A federal government watchdog has issued a warning about the risk for fraud when doctors buy an ownership interest in a medical device distributor and then share in its profits from sales to hospitals.
In its March 20 report, the Department of Health and Human Services, Office of Inspector General issued a “Special Fraud Alert” that addresses physician-owned entities that derive revenue from selling, or arranging for the sale of, implantable medical devices ordered by their physician-owners for use in procedures the physician-owners perform on their own patients at hospitals or ambulatory surgical centers (ASCs).
These entities frequently are referred to as physician-owned distributorships, or “PODs.” A “POD” is any physician-owned entity that derives revenue from selling, or arranging for the sale of, implantable medical devices and includes physician-owned entities that purport to design or manufacture, typically under contractual arrangements, their own medical devices or instrumentation. Although this Special Fraud Alert focuses on PODs that derive revenue from selling, or arranging for the sale of, implantable medical devices, the same principles would apply when evaluating arrangements involving other types of physician-owned entities.
PODs are most commonly used in orthopedics.
Longstanding OIG guidance makes clear that the opportunity for a referring physician to earn a profit, including through an investment in an entity for which he or she generates business, could constitute illegal remuneration under the anti-kickback statute. The anti-kickback statute is violated if even one purpose of the remuneration is to induce such referrals.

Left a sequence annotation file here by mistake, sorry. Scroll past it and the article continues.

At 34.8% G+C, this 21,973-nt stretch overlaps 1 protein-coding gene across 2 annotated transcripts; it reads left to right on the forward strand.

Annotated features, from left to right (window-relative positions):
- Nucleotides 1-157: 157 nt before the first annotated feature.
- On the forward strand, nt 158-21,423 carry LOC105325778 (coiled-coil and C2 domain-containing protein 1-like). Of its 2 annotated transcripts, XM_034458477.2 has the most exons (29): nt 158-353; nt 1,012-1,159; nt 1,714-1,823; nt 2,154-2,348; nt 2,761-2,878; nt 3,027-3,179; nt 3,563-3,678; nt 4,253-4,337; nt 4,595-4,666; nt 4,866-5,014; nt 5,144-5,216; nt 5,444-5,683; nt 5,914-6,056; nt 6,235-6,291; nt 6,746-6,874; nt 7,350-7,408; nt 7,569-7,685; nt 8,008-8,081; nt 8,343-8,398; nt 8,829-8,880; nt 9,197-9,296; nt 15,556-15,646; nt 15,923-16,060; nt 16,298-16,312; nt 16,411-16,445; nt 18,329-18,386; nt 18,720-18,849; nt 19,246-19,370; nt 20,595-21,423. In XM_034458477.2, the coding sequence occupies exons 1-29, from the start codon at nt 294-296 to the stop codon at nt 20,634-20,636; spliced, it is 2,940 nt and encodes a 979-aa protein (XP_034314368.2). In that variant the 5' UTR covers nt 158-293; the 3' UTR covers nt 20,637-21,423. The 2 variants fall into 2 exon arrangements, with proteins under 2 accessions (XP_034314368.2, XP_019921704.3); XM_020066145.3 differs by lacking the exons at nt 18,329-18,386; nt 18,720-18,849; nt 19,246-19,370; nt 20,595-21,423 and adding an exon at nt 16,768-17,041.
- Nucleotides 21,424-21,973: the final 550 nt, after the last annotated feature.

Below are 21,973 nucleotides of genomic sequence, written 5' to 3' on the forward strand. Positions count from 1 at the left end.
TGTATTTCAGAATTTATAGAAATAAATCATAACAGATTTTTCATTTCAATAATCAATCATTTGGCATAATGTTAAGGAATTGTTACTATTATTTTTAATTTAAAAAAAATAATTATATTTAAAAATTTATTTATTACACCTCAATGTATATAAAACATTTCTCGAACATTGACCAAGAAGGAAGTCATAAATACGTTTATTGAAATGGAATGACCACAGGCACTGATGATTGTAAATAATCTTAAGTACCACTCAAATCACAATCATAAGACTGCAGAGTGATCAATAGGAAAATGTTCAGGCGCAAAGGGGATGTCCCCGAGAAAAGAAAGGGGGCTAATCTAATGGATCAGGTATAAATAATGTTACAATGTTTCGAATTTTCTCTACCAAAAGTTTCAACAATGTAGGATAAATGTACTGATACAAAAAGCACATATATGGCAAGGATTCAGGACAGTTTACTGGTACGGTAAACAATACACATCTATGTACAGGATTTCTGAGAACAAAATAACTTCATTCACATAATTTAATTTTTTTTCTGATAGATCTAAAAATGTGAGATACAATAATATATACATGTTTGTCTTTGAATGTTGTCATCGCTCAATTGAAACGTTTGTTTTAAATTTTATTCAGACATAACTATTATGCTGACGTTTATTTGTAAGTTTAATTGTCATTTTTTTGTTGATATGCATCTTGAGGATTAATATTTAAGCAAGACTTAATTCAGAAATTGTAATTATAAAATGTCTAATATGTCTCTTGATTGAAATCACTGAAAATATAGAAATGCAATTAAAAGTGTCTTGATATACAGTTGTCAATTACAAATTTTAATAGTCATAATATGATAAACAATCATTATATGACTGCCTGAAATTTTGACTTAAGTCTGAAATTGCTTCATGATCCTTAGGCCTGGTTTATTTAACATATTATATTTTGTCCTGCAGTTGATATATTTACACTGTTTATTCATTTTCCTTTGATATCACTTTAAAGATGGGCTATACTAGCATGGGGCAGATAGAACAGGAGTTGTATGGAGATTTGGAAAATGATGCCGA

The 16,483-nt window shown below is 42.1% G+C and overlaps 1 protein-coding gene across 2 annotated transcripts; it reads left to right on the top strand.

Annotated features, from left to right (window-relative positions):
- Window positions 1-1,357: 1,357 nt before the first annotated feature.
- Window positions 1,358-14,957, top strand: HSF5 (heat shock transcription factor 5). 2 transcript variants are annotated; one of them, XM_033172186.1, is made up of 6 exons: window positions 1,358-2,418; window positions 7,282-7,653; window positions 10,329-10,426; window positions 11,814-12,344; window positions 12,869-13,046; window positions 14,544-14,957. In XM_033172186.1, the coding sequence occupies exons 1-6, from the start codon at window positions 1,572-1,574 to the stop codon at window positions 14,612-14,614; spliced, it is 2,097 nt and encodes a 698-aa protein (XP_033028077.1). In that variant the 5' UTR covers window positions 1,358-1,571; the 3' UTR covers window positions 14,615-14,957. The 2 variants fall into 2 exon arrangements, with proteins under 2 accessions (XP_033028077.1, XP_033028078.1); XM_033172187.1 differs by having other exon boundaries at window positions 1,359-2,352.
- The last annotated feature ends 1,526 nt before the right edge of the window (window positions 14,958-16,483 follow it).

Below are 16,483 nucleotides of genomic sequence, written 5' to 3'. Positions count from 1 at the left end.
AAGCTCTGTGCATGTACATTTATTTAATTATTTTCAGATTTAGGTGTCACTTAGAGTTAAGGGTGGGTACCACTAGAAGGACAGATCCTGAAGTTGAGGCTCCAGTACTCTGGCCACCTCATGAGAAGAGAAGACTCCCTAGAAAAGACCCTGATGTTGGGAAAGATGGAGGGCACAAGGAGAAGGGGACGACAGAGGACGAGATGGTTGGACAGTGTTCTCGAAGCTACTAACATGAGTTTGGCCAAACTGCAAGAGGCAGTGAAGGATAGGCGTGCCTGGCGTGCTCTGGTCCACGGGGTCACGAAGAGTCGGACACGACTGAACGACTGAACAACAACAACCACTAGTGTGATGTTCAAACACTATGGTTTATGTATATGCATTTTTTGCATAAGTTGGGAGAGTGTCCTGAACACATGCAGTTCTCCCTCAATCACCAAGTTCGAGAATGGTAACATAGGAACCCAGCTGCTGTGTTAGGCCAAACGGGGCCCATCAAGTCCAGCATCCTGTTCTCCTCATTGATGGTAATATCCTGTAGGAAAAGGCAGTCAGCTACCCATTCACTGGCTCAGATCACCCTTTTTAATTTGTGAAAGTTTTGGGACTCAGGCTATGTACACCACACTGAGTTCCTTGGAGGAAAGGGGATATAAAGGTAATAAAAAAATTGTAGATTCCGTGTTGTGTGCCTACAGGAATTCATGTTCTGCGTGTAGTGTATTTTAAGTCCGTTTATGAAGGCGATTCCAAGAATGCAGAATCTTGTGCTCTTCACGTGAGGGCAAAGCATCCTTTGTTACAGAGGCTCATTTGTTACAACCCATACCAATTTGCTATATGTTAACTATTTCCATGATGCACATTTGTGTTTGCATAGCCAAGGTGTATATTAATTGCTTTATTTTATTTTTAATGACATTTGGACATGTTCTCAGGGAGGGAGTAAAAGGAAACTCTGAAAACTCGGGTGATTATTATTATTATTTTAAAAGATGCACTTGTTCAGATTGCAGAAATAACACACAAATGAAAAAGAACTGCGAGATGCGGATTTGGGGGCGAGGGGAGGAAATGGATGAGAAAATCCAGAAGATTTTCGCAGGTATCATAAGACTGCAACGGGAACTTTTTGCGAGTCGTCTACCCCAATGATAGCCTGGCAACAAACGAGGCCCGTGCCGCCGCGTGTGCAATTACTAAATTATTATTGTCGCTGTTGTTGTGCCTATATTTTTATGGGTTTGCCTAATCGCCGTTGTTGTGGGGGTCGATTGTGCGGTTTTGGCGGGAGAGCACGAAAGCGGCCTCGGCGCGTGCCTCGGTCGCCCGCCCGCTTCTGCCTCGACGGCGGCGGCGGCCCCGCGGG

OIG has repeatedly expressed concerns about arrangements that exhibit questionable features with regard to the selection and retention of investors, the solicitation of capital contributions, and the distribution of profits. Such questionable features may include, but are not limited to: (1) selecting investors because they are in a position to generate substantial business for the entity, (2) requiring investors who cease practicing in the service area to divest their ownership interests, and (3) distributing extraordinary returns on investment compared to the level of risk involved. PODs that exhibit any of these or other questionable features potentially raise four major concerns typically associated with kickbacks – corruption of medical judgment, overutilization, increased costs to the Federal health care programs and beneficiaries, and unfair competition. The OIG does not believe that disclosure to a patient of the physician’s financial interest in a POD is sufficient to address these concerns.
OIG is concerned about the proliferation of PODs. This Special Fraud Alert reiterates our longstanding position that the opportunity for a referring physician to earn a profit, including through an investment in an entity for which he or she generates business, could constitute illegal remuneration under the anti-kickback statute. OIG views PODs as inherently suspect under the anti-kickback statute.